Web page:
Regardless of individual theories, it is clear that Cambodia still lacks two crucial legislations identified above: Access to Information Law and Whistleblowers Protection Law. The natural impact of these two laws is that government as a whole would be opened up to public scrutiny with its commitment to transparency being evaluated by ordinary citizens, the users of the public services. On the other hand, while there have been plausible efforts in drafting the two legislations, if they neither get adopted quickly nor live up to internationally acceptable standards, their usefulness will be questionable at best.

On the second element, news coverage remains filled with stories of abuses of power almost on a daily basis. To the best of my knowledge, there has not been a court decision that has invalidated any governmental regulation or decision on the basis of the abuse of discretionary power. In France, the UK or the US, people celebrate the work of their courts. Judges in those countries are actually the best guarantors of individual freedoms against governmental infringements on their freedoms. This inability to invalidate unlawful or abusive use of power owes to the fact that Cambodian people have perceived the judiciary in Cambodia to be not independent. This could explain one reason why people have not wanted to bring a lawsuit against the administration. Actually, looking back, when the so-called three judicial laws were being enacted, both domestic and international jurists pointed to many defects in those laws that would work against the independence of the judiciary. Sadly, so far no amendments have been made to help improve judicial independence.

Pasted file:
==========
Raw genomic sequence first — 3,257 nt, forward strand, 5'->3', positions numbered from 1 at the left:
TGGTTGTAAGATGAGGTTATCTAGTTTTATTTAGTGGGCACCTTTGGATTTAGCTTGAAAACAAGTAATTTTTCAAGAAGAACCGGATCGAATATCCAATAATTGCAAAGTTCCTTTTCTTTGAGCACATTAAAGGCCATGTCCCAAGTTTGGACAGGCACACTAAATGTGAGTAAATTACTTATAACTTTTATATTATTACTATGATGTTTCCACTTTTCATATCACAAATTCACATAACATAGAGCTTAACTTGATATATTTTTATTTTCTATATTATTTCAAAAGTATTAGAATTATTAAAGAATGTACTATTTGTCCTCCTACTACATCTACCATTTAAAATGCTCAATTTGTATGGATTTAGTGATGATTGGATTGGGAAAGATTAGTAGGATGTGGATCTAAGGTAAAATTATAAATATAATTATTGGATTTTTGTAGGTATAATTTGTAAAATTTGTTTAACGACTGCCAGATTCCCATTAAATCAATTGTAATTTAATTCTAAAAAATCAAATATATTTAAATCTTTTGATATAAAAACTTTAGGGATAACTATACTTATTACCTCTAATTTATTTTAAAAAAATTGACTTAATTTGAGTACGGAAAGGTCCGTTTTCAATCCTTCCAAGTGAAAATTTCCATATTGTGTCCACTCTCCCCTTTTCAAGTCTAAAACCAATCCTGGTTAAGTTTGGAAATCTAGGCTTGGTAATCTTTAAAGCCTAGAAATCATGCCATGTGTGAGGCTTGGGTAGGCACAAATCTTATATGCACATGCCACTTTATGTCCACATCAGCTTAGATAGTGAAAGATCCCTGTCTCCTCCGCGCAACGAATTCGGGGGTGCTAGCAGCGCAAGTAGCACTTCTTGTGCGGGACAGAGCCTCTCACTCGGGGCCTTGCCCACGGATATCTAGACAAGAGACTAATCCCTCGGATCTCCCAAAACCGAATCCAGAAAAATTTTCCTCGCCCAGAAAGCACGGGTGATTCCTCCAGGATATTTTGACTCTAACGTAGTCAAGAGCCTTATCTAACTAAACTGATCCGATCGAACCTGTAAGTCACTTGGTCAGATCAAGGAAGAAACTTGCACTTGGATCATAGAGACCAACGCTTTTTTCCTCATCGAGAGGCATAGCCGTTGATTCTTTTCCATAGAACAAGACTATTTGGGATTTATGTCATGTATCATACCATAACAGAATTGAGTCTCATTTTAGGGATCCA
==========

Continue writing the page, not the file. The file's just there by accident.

The CPI 2015 showed that a strong and effective mechanism to fight corruption was not yet in place. Key areas that needed reforming the most judicial independence, efficient law enforcement, better service delivery – also had limited results. Furthermore, in order to fight against systematic corruption, nepotism and conflict of interests shall have no place in the public administration.

Maintaining high economic growth is a good achievement to be proud of but unless corruption is tackled effectively, such economic growth does not actually benefit the people at large. Reforms are no easy task and things will take time. But time tends to fly pretty fast on the watches of those who have so long hoped for a more transparent and less corrupt country.